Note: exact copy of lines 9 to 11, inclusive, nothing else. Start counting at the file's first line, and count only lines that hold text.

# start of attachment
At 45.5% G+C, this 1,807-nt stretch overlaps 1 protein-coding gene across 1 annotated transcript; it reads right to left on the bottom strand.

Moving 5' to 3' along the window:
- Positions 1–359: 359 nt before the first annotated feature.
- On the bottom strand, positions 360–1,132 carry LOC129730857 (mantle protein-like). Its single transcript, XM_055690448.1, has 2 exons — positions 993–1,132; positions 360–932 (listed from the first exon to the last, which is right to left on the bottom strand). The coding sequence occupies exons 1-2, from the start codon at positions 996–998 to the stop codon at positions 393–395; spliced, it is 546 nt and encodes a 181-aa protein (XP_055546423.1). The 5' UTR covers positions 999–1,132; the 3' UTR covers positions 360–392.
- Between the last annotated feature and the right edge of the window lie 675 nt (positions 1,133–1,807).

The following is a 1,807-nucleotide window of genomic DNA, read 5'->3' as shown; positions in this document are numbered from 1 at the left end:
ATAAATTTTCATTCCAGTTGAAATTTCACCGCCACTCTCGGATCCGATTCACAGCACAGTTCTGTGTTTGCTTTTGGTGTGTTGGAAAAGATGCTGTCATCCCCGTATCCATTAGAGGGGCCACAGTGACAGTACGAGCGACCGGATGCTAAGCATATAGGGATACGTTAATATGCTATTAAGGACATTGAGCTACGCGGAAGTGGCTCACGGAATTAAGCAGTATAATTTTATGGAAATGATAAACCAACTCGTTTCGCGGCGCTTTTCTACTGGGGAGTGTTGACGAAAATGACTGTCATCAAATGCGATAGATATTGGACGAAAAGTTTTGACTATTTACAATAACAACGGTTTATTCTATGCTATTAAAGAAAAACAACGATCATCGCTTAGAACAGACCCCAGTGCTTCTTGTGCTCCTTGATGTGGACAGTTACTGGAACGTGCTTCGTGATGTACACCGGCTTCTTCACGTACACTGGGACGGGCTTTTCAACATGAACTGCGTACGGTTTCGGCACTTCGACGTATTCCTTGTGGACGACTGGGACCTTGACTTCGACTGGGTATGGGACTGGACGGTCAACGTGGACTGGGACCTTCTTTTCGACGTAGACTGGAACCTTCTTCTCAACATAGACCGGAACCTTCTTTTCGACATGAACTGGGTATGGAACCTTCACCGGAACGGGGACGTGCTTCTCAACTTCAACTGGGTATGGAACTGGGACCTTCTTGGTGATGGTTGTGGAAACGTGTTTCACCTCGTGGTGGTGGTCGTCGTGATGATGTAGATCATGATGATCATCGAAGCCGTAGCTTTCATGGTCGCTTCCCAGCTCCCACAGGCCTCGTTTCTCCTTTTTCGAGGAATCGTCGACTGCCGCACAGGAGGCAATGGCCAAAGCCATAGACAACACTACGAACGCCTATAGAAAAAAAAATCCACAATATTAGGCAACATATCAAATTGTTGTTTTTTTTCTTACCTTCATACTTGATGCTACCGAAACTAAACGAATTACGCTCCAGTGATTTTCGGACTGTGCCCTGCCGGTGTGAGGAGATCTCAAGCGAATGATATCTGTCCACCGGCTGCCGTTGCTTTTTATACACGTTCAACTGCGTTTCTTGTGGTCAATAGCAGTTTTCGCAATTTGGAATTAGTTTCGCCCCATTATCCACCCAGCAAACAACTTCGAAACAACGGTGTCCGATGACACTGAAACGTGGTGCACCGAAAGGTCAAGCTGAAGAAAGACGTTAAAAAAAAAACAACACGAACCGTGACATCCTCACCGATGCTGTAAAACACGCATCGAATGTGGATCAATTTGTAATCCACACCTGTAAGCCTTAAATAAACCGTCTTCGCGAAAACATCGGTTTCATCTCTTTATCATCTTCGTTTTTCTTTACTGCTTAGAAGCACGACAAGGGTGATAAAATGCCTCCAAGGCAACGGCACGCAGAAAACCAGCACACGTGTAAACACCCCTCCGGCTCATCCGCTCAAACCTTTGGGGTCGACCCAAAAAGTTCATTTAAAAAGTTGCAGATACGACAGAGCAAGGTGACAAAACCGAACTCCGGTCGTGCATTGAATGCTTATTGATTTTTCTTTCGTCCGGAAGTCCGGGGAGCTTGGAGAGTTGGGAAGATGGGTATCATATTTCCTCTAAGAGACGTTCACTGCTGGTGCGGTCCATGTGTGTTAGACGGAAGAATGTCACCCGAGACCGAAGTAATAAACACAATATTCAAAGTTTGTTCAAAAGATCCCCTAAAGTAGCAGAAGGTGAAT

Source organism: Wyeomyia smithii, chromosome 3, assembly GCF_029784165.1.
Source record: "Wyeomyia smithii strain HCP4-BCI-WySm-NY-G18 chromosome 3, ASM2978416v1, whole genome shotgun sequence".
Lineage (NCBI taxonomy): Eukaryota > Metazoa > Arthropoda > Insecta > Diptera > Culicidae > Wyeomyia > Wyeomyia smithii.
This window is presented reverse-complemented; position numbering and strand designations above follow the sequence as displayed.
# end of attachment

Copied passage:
Source record: "Wyeomyia smithii strain HCP4-BCI-WySm-NY-G18 chromosome 3, ASM2978416v1, whole genome shotgun sequence".
Lineage (NCBI taxonomy): Eukaryota > Metazoa > Arthropoda > Insecta > Diptera > Culicidae > Wyeomyia > Wyeomyia smithii.
This window is presented reverse-complemented; position numbering and strand designations above follow the sequence as displayed.